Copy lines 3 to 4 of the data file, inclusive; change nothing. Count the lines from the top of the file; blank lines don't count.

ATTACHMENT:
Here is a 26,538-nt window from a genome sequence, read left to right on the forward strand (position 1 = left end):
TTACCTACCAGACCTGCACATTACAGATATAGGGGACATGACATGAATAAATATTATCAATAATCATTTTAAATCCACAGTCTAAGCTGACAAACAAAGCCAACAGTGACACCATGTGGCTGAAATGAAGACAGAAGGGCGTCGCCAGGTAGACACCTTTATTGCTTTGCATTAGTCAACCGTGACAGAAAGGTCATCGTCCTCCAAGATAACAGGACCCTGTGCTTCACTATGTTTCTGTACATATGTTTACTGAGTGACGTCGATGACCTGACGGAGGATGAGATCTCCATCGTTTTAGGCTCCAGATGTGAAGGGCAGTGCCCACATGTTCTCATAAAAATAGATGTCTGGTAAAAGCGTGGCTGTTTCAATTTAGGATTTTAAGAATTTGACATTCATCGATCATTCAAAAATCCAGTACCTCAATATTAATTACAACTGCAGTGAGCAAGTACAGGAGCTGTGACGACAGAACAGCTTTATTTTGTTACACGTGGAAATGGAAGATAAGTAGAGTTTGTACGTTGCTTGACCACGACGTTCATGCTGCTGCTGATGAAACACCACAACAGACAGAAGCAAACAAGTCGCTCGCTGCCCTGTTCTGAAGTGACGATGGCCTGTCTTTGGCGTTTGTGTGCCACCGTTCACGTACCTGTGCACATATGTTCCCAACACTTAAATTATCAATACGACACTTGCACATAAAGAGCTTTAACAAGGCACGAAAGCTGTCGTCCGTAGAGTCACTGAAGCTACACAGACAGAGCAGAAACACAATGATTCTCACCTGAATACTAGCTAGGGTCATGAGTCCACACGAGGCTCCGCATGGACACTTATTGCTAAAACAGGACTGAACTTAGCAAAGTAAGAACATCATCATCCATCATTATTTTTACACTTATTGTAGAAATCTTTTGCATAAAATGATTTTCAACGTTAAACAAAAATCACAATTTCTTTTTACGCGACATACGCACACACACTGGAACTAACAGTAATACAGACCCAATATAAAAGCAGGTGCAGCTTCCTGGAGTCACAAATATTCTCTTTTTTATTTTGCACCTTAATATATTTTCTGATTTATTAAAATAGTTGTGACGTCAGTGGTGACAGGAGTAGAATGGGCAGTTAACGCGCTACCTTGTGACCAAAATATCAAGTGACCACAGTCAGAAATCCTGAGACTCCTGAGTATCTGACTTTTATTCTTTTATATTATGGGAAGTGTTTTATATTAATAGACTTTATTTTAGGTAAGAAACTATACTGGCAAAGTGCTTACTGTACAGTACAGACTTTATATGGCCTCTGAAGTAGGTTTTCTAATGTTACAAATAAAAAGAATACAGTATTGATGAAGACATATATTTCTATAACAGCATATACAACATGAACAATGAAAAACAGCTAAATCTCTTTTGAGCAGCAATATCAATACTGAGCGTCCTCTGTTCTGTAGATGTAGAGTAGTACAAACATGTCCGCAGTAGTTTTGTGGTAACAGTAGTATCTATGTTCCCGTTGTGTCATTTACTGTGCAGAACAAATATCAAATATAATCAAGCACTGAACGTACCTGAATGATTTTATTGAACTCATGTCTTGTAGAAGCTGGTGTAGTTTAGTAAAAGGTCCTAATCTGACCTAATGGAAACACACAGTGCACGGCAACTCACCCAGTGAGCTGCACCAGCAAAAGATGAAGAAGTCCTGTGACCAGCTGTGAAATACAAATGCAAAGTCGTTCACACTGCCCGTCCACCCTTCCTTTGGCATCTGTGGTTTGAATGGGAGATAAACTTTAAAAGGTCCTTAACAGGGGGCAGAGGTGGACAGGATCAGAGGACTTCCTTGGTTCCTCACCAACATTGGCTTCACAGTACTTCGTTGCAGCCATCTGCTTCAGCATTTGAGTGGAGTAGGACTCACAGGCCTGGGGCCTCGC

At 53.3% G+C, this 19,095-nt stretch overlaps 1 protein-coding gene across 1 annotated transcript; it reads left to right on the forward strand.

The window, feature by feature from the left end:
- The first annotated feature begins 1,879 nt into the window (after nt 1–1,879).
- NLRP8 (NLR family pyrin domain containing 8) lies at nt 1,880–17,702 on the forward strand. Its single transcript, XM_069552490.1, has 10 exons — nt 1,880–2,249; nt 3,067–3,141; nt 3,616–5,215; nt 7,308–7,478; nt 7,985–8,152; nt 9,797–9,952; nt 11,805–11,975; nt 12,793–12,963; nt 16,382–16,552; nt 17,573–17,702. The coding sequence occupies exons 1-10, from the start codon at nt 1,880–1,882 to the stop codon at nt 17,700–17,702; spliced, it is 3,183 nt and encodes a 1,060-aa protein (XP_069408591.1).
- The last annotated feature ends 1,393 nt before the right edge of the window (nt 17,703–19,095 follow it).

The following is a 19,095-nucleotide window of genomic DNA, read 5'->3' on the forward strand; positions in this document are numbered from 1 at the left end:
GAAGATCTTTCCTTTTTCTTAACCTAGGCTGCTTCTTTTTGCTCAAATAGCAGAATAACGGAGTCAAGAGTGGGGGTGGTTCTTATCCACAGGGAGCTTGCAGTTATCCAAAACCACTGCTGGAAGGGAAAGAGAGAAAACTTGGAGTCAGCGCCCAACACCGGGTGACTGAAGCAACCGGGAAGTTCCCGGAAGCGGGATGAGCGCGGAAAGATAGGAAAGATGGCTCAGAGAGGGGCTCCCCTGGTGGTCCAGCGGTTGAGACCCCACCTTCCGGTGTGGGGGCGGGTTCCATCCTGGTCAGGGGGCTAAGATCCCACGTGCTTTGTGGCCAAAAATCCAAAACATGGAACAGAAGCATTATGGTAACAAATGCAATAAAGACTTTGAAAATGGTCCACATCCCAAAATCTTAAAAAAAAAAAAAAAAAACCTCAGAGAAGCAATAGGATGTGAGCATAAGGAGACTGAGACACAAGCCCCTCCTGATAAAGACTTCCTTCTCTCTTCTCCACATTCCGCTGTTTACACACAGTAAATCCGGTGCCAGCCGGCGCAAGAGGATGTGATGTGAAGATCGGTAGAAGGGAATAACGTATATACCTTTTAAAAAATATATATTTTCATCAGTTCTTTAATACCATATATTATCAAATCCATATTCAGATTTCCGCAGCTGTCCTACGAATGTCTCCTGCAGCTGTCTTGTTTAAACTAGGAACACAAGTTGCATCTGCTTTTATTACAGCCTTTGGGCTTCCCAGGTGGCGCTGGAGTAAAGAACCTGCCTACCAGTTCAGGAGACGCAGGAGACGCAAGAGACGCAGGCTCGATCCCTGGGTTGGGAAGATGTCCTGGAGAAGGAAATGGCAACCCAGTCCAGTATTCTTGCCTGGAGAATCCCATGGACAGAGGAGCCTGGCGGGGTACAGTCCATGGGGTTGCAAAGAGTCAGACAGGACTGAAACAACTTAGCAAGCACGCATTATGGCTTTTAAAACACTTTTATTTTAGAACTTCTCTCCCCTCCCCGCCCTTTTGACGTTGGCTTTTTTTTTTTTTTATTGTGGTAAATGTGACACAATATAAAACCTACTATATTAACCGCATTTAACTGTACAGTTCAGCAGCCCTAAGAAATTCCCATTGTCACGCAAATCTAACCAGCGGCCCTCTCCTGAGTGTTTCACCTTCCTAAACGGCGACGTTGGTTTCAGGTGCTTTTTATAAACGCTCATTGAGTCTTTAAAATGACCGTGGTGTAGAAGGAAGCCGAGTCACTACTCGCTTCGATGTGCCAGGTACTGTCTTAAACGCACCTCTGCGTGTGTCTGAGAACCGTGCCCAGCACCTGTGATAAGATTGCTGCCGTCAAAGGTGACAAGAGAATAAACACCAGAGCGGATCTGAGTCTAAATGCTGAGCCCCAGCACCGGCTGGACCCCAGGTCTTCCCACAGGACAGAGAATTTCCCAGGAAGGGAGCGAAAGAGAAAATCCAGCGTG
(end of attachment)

At 53.3% G+C, this 19,095-nt stretch overlaps 1 protein-coding gene across 1 annotated transcript; it reads left to right on the forward strand.

The window, feature by feature from the left end: